“It was in the middle of the COVID-19 crisis and frankly, it was a toss-up between buying the rock for myself or working with scientists and collectors in the US,” Collins said as quoted by the Sun, “I carried as much money as I could muster and went to find Joshua, who turned out to be a canny negotiator.”

The meteorite is estimated to be 4.5 billion years old and is classified as CM1/2 carbonaceous Chondrite, an extremely rare variety.

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Meteorites are priced by gram with the cheapest pure-rock varieties fetching 50 US cents to $5.00 per gram, but those with rare extra-terrestrial metals sell for up to $1,000 per gram, the Daily Mail reported.

Joshua was surprised to know that the price of the meteorite he had discovered could sell for up to nearly Rp 26 billion. “If that’s true, I’ve been lied to and I’m disappointed," he said.

He admitted that he had sold only 1.8 kilograms of the total 2.2 kg of the space rock. Joshua had divided the remaining with him and his family members, and said he would not sell the stone despite its value.

“Let it be a memento,” Joshua said.

Three further fragments of the meteorite were reportedly found in nearby areas when the space stone crashed in August - one was discovered in a paddy field less than 3 kilometers from Joshua’s home, according to media reports.

The Lunar and Planetary Institute estimated that the meteorite, which has been officially named Kolang, initially weighed 2.5 kg in total.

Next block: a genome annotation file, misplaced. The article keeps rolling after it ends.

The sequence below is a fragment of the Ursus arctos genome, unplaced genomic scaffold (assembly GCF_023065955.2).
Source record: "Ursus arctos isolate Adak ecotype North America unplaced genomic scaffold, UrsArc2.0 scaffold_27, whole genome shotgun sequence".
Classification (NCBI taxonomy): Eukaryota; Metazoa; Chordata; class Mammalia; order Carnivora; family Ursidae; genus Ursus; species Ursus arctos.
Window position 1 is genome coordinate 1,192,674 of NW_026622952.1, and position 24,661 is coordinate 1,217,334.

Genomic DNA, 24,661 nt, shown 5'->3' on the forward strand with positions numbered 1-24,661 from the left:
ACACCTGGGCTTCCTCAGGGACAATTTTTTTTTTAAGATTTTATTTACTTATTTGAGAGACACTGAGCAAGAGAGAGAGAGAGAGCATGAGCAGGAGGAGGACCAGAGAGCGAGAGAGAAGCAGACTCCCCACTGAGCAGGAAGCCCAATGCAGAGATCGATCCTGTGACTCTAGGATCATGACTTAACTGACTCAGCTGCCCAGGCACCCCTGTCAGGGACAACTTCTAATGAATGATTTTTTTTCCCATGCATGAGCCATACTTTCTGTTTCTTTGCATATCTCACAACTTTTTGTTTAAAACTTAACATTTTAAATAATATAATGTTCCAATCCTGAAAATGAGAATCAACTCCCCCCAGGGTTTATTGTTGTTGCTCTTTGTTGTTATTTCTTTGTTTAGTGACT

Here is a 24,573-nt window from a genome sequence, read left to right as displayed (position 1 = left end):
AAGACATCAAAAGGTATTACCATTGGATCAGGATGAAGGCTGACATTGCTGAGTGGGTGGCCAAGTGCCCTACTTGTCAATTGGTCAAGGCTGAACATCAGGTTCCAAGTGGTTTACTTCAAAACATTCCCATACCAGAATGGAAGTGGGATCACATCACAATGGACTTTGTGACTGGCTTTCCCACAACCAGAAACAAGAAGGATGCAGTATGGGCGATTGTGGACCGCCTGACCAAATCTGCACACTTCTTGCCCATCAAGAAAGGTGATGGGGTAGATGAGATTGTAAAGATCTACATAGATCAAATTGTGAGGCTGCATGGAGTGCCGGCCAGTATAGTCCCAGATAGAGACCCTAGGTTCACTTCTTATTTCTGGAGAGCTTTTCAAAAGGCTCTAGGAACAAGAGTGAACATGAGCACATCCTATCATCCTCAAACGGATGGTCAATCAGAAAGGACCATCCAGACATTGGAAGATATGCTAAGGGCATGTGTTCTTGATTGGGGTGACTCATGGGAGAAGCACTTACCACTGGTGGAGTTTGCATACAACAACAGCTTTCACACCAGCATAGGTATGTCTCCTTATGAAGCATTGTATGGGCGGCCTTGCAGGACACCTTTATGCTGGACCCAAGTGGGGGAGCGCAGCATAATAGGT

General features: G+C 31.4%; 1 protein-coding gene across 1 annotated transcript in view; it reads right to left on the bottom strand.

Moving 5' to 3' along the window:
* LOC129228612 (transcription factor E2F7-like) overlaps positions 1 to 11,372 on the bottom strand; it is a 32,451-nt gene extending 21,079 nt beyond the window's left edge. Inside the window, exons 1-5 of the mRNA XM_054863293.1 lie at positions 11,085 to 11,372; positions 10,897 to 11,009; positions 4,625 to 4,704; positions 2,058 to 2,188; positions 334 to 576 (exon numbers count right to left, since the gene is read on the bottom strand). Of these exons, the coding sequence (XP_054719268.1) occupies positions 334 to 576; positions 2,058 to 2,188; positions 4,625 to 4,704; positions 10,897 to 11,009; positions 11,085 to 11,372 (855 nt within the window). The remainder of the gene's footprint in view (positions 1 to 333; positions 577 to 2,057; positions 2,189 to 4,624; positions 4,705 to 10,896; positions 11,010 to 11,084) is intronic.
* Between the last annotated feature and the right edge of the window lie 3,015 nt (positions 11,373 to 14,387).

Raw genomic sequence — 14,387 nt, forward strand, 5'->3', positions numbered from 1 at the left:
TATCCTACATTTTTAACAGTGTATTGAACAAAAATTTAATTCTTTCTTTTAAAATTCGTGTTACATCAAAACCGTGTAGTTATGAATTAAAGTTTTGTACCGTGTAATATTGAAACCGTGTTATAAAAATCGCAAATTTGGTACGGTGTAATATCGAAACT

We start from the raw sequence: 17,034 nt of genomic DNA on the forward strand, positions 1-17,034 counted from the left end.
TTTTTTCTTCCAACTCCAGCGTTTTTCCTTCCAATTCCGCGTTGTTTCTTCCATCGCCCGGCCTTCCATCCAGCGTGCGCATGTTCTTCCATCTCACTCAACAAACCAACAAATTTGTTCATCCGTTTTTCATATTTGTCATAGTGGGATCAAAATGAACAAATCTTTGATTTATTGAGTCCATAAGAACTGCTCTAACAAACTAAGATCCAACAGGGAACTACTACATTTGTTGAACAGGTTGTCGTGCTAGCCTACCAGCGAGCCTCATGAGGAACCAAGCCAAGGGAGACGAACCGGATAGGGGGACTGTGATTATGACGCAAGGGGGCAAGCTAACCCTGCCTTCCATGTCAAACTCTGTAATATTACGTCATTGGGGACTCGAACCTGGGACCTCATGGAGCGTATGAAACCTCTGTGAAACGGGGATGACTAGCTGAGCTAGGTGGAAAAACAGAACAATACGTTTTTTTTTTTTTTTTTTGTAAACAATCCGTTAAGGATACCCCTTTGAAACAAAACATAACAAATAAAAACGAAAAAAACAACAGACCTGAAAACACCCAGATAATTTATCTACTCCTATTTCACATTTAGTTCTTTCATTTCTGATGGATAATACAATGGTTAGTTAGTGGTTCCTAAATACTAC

Kolang district head Saut Bona Situmeang said that since the discovery of the meteorite at Joshua’s home, the village suddenly became crowded with people coming from various regions.

“Many people come to our area out of curiosity, wanting to see where the meteorite fell,” Saut told the Post.

Shanty Soekowati, who represents Collins, denied that Collins had bought the meteorite from Joshua, saying he had only served as middleman between Joshua and a US meteorite expert. The expert, Shanty said, had asked Collins to help him purchase the meteorite.

Collins was also asked to determine the authenticity of the space rock and to protect it from damage. His colleague requested that Collins deliver the rock safely to the US.

“The transaction fee approved by Joshua Hutagalung and the American national were carried out through direct communication without involving Jared Collins. Joshua set the price, and it was later approved by the American,” Shanty said in a press statement to The Jakarta Post on Thursday.

After reaching the agreement, Collins departed to North Sumatra to proceed with the observation and delivery.

Shanty dismissed reports that Joshua had received between Rp 200 million and Rp 25 billion for the meteorite.

“The reported figures for the meteorite purchase were not correct. The real figure is confidential between the two parties, Joshua and the American national, based on a mutual agreement,” she said.

She went on to say that Collins had received compensation from his colleague for his efforts to collect the meteorite.

“The purpose of his involvement was, as a meteorite enthusiast, to get a one-time opportunity to physically witness and examine the meteorite,” Shanty added. (syk)

Editor’s note: This article has been updated to include comments from representatives of Jared Collins.